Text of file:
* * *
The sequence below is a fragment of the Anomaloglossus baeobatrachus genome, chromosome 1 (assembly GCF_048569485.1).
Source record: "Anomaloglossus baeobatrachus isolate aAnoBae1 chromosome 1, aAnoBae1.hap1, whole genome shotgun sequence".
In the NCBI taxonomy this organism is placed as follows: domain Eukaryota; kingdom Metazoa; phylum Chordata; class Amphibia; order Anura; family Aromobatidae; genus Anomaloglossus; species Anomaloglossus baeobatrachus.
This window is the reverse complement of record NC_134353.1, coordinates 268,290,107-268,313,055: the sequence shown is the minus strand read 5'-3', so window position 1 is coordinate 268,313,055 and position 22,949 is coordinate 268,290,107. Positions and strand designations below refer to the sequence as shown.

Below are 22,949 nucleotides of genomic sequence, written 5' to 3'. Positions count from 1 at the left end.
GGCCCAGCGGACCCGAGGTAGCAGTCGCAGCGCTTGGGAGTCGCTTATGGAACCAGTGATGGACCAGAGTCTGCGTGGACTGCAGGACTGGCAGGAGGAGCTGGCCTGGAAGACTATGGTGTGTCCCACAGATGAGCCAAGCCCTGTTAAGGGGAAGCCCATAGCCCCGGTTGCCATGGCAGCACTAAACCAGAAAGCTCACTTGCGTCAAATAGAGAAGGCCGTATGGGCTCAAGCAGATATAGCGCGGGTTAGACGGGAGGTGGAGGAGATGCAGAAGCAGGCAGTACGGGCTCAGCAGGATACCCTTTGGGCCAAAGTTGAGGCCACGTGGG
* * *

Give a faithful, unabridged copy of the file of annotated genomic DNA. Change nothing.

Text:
The sequence below is a fragment of the Anomaloglossus baeobatrachus genome, chromosome 1 (assembly GCF_048569485.1).
Source record: "Anomaloglossus baeobatrachus isolate aAnoBae1 chromosome 1, aAnoBae1.hap1, whole genome shotgun sequence".
In the NCBI taxonomy this organism is placed as follows: domain Eukaryota; kingdom Metazoa; phylum Chordata; class Amphibia; order Anura; family Aromobatidae; genus Anomaloglossus; species Anomaloglossus baeobatrachus.
This window is the reverse complement of record NC_134353.1, coordinates 268,290,107-268,313,055: the sequence shown is the minus strand read 5'-3', so window position 1 is coordinate 268,313,055 and position 22,949 is coordinate 268,290,107. Positions and strand designations below refer to the sequence as shown.

Below are 22,949 nucleotides of genomic sequence, written 5' to 3'. Positions count from 1 at the left end.
GGCCCAGCGGACCCGAGGTAGCAGTCGCAGCGCTTGGGAGTCGCTTATGGAACCAGTGATGGACCAGAGTCTGCGTGGACTGCAGGACTGGCAGGAGGAGCTGGCCTGGAAGACTATGGTGTGTCCCACAGATGAGCCAAGCCCTGTTAAGGGGAAGCCCATAGCCCCGGTTGCCATGGCAGCACTAAACCAGAAAGCTCACTTGCGTCAAATAGAGAAGGCCGTATGGGCTCAAGCAGATATAGCGCGGGTTAGACGGGAGGTGGAGGAGATGCAGAAGCAGGCAGTACGGGCTCAGCAGGATACCCTTTGGGCCAAAGTTGAGGCCACGTGGG